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Fort Hood 3 announce refusal to go to Vietnam: 1966 | by Washington Area Spark
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Fort Hood 3 announce refusal to go to Vietnam: 1966

Army privates Dennis Mora, James Johnson, and David Samas announce their refusal to participate in the Vietnam War in the summer of 1966 sparking a number of refusals.

 

D.C. resident Reginald Booker preceded them in refusing orders for Vietnam, but did not do so publicly and was not punished.

 

In September of 1966, the three men were court martialed. During their separate trials, they argued the war was illegal. Samas cited Nuremberg code as precedent and said, “The way I was brought up was to judge things with my conscience, and that is what I did.”

 

The men were presented as counterpoints to Adolf Eichmann, the infamous Nazi who defended his orchestration of the “Final Solution” to kill millions of Jews by saying that he was just following orders. They were not unthinking cogs in an inhuman killing machine, but citizens of conscience and intellect.

 

The military court ruled against them, charging them with insubordination. They were all dishonorably discharged. Mora was sentenced to three years in jail, Samas and Johnson to five. When Johnson received his sentence, an audible gasp was heard from the gallery.

 

Not long after, a sparsely attended tribute was held for the men in New York. Mora’s sister warned about apathy about the war and the the fates of the Fort Hood Three.

 

In the coming years, the military would try to clamp down on similar conscientious objectors with brutal and excessive punishments. But insubordination proved contagious.

 

There would be dozens of demonstrations on bases and over 250 anti-war newspapers run by the enlisted. The Fort Hood Three were the first sprouts of resistance in what would become the full-on movement that ultimately toppled the Vietnam War.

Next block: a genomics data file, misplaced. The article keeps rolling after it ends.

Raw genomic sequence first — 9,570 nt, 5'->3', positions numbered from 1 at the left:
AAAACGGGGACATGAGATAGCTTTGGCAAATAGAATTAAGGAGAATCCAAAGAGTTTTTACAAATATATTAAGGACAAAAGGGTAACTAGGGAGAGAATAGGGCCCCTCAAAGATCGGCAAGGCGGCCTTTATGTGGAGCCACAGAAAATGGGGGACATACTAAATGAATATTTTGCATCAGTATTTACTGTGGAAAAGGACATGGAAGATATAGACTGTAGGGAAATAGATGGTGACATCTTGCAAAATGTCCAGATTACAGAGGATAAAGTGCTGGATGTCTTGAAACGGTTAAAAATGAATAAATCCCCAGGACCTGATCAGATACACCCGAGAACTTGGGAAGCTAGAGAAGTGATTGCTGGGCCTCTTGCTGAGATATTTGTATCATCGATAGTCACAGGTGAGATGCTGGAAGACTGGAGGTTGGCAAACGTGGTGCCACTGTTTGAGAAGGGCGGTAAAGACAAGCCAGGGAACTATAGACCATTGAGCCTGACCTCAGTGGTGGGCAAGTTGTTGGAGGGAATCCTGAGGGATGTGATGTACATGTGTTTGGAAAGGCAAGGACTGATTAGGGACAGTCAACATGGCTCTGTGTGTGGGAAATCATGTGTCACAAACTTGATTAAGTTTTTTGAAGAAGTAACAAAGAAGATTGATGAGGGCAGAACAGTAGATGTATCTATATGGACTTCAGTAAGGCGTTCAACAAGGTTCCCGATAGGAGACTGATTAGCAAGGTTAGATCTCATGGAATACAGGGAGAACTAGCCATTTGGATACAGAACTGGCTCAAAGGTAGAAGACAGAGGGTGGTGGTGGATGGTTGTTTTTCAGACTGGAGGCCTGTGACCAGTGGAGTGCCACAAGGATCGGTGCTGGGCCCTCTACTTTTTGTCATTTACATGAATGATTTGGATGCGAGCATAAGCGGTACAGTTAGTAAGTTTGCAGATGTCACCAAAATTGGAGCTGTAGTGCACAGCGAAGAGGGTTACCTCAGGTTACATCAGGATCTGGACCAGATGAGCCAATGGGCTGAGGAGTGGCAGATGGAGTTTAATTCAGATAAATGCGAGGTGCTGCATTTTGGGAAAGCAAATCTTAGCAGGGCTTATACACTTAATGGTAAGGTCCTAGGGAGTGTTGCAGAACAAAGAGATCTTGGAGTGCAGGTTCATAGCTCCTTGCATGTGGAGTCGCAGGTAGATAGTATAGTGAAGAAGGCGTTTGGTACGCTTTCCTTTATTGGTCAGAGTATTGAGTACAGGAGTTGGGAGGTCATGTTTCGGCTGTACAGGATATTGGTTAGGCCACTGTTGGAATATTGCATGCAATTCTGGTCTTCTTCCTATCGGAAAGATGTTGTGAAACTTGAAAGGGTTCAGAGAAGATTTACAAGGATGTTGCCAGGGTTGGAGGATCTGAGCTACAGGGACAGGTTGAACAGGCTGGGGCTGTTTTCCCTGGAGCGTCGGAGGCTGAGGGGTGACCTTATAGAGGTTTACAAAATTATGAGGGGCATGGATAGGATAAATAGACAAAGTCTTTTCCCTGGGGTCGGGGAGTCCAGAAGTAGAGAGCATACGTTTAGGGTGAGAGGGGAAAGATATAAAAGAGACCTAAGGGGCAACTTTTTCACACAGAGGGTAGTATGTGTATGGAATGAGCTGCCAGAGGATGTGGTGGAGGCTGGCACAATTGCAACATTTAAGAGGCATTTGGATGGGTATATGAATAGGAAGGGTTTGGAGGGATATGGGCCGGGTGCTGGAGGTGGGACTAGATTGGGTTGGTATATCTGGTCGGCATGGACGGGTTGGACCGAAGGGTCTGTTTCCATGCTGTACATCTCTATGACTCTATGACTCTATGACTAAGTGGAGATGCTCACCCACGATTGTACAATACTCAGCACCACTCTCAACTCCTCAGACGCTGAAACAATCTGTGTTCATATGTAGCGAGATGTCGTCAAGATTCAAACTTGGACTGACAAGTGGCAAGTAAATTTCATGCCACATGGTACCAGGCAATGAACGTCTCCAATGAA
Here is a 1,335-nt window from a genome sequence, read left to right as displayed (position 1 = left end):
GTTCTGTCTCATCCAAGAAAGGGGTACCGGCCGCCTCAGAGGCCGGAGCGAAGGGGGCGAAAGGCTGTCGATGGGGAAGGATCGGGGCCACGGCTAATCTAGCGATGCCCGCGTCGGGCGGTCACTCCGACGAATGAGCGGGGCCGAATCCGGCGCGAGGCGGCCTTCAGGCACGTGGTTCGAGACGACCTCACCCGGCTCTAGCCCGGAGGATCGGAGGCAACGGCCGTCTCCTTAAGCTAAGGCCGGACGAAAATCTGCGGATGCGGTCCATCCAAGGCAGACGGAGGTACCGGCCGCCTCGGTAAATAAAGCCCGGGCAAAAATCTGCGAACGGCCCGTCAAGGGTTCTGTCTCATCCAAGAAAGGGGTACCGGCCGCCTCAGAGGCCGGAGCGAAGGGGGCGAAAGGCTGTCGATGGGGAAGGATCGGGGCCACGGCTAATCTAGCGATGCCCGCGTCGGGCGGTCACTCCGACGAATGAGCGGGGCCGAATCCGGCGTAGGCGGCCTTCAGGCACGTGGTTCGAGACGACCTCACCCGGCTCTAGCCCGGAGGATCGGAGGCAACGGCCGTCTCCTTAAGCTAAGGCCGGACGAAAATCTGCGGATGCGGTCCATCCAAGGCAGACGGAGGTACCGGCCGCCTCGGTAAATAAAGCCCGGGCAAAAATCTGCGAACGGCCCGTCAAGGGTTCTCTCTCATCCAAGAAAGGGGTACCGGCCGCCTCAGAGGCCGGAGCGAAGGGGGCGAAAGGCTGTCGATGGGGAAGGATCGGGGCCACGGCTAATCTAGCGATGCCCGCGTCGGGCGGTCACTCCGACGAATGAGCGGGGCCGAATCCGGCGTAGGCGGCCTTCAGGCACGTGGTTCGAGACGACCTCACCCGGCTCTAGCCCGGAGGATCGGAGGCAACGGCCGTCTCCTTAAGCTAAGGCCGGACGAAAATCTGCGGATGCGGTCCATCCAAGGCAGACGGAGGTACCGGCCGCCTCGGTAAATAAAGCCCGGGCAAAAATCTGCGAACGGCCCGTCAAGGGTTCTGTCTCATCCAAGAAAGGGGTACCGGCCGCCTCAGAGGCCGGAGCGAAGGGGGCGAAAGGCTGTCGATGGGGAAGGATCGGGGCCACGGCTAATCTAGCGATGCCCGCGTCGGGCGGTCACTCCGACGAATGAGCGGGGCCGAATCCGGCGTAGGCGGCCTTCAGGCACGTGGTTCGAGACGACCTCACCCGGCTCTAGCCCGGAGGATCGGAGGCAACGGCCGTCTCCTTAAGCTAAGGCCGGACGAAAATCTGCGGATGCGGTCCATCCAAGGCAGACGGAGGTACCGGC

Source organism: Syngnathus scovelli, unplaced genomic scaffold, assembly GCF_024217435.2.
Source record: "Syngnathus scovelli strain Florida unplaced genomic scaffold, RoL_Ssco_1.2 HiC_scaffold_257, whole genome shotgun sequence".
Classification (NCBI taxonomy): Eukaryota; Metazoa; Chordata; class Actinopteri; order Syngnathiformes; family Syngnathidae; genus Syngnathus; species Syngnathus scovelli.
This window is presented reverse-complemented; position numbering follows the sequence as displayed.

Not long after the Fort Hood Three, another soldier refused his orders, saying “I follow the Fort Hood Three. Who will follow me?”

 

Booker, who would go on to lead civil rights and black liberation struggles in the District of Columbia, was asked why he wasn’t punished and replied:

 

“I was in a company that was predominately black. It was called an Ammo Company, and was scheduled to go to Vietnam. As a matter of fact, the company did go, but I didn’t go because I refused to go to Vietnam.”

 

“So at the time I was in the Army this anti-Vietnam sentiment just began to surface in the Army. I don’t think they really knew how to deal with it. Plus the situation of the fact that soldiers were sort of touchy, they didn’t want to, at least on that level, do anything to the black solider that would sort of incite other black soldiers to take the same action.”

 

“After I got out of the service then they began to take a hard line…position. Then soldiers, both black and white, began to express their views more in terms of being opposed to the war in Vietnam.”

 

Booker was discharged honorably in January 1967.

 

--description of the Fort Hood 3 largely excerpted from a post by Laura Smith on Timeline, Nov. 30, 2017.

 

For other random radicals, see

 

The photographer is unknown. The image is courtesy of the Finer Memorial, University of Newfoundland.

 

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Taken sometime in 1966